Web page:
Down in St. Petersburg, the Rays defeated the New York Yankees 8-7 in 12 innings after trailing 7-0 entering the eighth inning. In doing so Tampa Bay clinched the AL Wild Card berth and will play the Texas Rangers in the Division Series beginning Friday.

With the Rays trailing 7-6 and down to their final strike in the ninth inning, Dan Johnson hit his second home run of the season to tie the game. Then in the 12th, Evan Longoria became only the second player in major-league history to hit a walk-off home run in his team’s final game of the regular season and thus clinch a postseason berth for his club. That according to the Elias Sports Bureau. The other player to do that, of course, was Bobby Thomson with his “shot heard ’round the world” against the Brooklyn Dodgers in 1951.

The Rays' nine-game deficit in September was the largest by any team to make the postseason in MLB history.

According to the Elias Sports Bureau, Tampa Bay is the first team to earn a postseason berth by overcoming a deficit of seven or more runs to win their final game of the regular season. The previous record for the largest deficit overcome to clinch a postseason spot with a win in a team’s last regular-season game was six runs by the Rockies against the Giants in 1995. Colorado overcame an 8–2 San Francisco lead that day to win their season finale 10–9 and clinch a Wild Card position.
With a 5-0 victory over the Tampa Bay Rays Tuesday night, New York Yankees starter Ivan Nova captured his 12th straight win. Nova went 7.2 innings and allowed six hits and no earned runs. His 12 straight wins by a rookie starter are the most since Larry Jansen of the 1947 Giants did the same.

The Yankees now have a six-game lead over the struggling Boston Red Sox, their largest margin of the season. New York can clinch a playoff berth with a win in one game of Wednesday's day-night doubleheader with the Rays.

Here's a next-level look at how Nova got the win:

Nova threw his fastball less often than he normally does. Fifty-three of his 103 pitches (51.5 percent) were fastballs, below his season average of 61.3 percent.

Rays hitters were 3 for 14 in at-bats ending with Nova's fastball. Overall, hitters are hitting .196 in at-bats ending with Nova's fastball in September; they hit .297 against it before that.

Left-handed hitters were 2 for 11 against Nova, and he had success keeping the ball away from those hitters.

Thirty-one of his 52 pitches to lefties (59.6 percent) were outside, above his season average of 50.9 percent entering Tuesday. Rays lefties were 0 for 5 in at-bats ending with an outside pitch from Nova.

Rays hitters were 1 for 15 against Nova with men on base, including two double plays.

Nova stayed out of hitters' counts. Fourteen of his 103 pitches (13.6 percent) came when he was behind in the count, his second-lowest percentage in a start this season.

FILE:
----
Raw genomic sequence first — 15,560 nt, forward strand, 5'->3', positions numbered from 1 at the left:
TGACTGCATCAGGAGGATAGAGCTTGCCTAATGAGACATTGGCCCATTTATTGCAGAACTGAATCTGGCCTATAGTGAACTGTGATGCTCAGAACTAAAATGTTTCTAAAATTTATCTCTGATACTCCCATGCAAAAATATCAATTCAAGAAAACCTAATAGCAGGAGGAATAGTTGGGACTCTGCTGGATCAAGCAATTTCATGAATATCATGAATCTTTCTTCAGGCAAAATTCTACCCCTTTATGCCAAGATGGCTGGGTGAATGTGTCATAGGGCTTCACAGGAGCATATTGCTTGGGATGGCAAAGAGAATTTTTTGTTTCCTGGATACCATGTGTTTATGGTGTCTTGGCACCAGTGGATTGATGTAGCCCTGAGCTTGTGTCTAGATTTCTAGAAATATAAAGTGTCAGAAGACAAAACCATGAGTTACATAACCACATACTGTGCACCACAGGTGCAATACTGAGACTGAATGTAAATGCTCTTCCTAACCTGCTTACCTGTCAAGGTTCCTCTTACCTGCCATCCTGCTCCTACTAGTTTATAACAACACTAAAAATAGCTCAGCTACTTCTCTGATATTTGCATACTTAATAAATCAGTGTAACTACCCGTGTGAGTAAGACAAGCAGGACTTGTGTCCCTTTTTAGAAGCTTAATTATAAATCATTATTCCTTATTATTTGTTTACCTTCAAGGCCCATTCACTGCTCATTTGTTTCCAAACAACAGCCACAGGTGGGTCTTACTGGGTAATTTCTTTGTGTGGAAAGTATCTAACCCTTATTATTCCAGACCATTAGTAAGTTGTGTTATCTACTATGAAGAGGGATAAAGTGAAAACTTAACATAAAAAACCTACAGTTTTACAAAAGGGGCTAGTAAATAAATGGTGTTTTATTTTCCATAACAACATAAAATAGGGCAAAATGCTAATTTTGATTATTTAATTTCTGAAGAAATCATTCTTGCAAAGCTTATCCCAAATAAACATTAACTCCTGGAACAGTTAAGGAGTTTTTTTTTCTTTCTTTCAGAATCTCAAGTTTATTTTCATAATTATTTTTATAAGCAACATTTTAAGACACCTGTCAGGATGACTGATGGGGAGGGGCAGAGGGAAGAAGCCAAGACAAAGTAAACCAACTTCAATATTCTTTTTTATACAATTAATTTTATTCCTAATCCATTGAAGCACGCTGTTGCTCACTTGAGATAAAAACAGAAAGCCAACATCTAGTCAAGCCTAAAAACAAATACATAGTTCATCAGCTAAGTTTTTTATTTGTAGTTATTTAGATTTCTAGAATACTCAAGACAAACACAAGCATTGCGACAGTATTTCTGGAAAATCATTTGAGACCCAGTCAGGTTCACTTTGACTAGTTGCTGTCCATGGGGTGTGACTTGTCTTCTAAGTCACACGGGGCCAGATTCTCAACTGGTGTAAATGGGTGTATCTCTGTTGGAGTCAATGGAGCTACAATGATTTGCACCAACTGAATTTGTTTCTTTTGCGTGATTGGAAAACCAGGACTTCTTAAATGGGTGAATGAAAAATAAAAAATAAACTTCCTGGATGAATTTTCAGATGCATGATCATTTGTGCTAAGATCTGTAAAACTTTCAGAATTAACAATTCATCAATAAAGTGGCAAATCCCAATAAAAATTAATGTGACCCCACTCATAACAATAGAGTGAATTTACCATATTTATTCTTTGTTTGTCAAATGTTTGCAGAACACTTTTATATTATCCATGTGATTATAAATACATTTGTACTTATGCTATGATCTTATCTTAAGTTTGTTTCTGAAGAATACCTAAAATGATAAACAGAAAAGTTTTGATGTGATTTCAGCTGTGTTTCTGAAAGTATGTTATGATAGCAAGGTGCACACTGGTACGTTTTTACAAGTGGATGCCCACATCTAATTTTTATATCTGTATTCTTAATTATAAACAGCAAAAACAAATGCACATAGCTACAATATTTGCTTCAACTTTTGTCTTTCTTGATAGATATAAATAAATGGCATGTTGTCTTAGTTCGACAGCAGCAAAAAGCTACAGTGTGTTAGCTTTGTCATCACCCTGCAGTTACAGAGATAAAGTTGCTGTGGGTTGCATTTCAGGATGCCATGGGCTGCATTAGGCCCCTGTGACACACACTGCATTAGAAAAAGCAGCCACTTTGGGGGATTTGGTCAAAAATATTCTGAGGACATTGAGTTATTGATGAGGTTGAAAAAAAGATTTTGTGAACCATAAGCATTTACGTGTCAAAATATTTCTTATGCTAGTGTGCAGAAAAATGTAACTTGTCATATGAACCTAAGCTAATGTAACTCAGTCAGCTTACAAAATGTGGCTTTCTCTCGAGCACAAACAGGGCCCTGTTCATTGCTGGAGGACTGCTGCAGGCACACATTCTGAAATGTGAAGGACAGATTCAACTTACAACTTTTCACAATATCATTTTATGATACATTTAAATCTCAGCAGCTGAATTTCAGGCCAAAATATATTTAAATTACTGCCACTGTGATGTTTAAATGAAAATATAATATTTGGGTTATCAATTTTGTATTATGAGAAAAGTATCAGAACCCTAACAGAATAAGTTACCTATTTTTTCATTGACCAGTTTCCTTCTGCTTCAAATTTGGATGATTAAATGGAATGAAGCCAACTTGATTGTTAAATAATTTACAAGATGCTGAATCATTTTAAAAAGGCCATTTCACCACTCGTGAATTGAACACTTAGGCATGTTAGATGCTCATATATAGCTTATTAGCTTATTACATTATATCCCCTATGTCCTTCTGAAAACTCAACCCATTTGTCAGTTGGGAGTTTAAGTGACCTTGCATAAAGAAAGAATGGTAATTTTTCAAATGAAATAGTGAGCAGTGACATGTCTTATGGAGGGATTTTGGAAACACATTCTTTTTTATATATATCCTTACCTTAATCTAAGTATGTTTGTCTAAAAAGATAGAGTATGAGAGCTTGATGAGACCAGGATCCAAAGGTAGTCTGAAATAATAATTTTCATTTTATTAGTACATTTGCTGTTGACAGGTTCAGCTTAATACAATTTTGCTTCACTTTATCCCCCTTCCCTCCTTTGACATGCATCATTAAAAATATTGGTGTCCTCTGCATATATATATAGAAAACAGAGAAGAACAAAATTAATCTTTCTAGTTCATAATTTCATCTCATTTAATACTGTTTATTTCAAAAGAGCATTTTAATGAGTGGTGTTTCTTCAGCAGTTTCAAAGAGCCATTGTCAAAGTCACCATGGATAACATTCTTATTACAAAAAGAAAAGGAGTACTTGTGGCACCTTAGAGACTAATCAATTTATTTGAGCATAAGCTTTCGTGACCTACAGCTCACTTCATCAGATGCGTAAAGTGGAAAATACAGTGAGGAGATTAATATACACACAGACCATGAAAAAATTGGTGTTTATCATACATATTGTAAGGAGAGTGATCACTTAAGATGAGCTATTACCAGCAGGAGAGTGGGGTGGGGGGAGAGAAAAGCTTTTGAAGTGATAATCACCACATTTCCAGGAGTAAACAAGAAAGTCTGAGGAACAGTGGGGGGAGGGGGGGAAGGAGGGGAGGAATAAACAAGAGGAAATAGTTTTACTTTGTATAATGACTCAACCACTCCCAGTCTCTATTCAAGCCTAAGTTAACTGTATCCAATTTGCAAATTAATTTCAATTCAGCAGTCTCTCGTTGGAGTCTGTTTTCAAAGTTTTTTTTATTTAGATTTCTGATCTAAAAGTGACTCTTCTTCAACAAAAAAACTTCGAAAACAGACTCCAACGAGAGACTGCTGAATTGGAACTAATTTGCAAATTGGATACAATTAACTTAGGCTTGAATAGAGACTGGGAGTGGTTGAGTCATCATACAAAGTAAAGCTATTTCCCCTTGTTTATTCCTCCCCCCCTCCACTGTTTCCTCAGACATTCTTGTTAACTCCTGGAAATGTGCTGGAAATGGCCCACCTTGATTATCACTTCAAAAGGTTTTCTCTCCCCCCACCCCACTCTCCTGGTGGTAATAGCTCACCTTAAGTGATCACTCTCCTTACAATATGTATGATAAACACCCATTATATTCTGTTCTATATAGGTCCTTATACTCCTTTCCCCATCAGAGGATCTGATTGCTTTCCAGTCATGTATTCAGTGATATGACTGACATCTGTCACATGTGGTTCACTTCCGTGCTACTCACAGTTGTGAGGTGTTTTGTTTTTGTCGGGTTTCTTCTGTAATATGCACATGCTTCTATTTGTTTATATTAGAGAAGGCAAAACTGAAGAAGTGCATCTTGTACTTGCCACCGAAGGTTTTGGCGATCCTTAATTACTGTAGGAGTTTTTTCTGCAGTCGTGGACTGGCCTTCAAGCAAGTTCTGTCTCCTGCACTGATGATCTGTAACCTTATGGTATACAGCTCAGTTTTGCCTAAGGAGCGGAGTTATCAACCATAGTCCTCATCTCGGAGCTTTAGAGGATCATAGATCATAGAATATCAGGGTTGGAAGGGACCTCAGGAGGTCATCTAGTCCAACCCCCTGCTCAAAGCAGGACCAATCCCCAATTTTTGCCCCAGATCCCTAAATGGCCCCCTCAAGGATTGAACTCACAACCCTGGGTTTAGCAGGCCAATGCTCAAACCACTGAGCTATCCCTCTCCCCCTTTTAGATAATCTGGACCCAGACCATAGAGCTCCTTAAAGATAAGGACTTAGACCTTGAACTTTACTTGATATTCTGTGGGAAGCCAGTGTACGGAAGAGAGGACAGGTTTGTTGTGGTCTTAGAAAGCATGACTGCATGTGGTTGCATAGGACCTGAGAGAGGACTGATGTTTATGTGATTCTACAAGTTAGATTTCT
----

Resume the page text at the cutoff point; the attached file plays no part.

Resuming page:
Elsewhere in the AL East, the Red Sox could not take advantage of the Rays loss and remained two games ahead of Tampa Bay in the American League wild card race. Starter Erik Bedard struggled against the Baltimore Orioles, throwing 76 pitches in 2.2 innings of work and allowing four runs (one earned), in a 7-5 loss. This is the 14th straight game in which the Red Sox did not get a quality start.

The Red Sox are now 5-15 in September, which is as many losses as they had in September and October of last season.

According to the Elias Sports Bureau, the Red Sox have gone 22 straight games without winning two in a row. That's their longest such streak since the 1994 team had a 28-game run in May and June of that season.

The Red Sox used seven pitchers in their Tuesday loss to the Orioles. Since rosters expanded on September 1, the Red Sox have used at least five pitchers in a game nine times. They have used at least five pitchers in 45 percent of their 20 games this month.

Jonathan Papelbon recorded his second blown save of season. He'd converted 25 straight save chances and allowed his first run since July 16.

Meanwhile in Los Angeles, Clayton Kershaw got the better of Tim Lincecum and picked up his 20th win in the Los Angeles Dodgers' 2-1 win over the San Francisco Giants. The loss snapped the Giants' eight-game win streak and moved the Dodgers above .500 for the first time since they were 14-13 before games of April 30.

The Elias Sports Bureau tells us Kershaw is the fourth-youngest pitcher in Dodgers history to win 20 games in a season and the third since 1942 to defeat the Giants for win number 20 of the season.

Kershaw (20-5, .800) joins Justin Verlander (24-5, .828) and Ian Kennedy (20-4, .833) as pitchers with at least 20 wins and a winning percentage of .800 or better in 2011. There have been only two seasons in major-league history in which at least three pitchers won 20 or more games with a winning percentage of .800 or higher: 1910 (Russ Ford of the Yankees, King Cole of the Cubs and Chief Bender of the A’s) and 2002 (Barry Zito of the A’s, Randy Johnson of the Diamondbacks and Pedro Martinez of the Red Sox).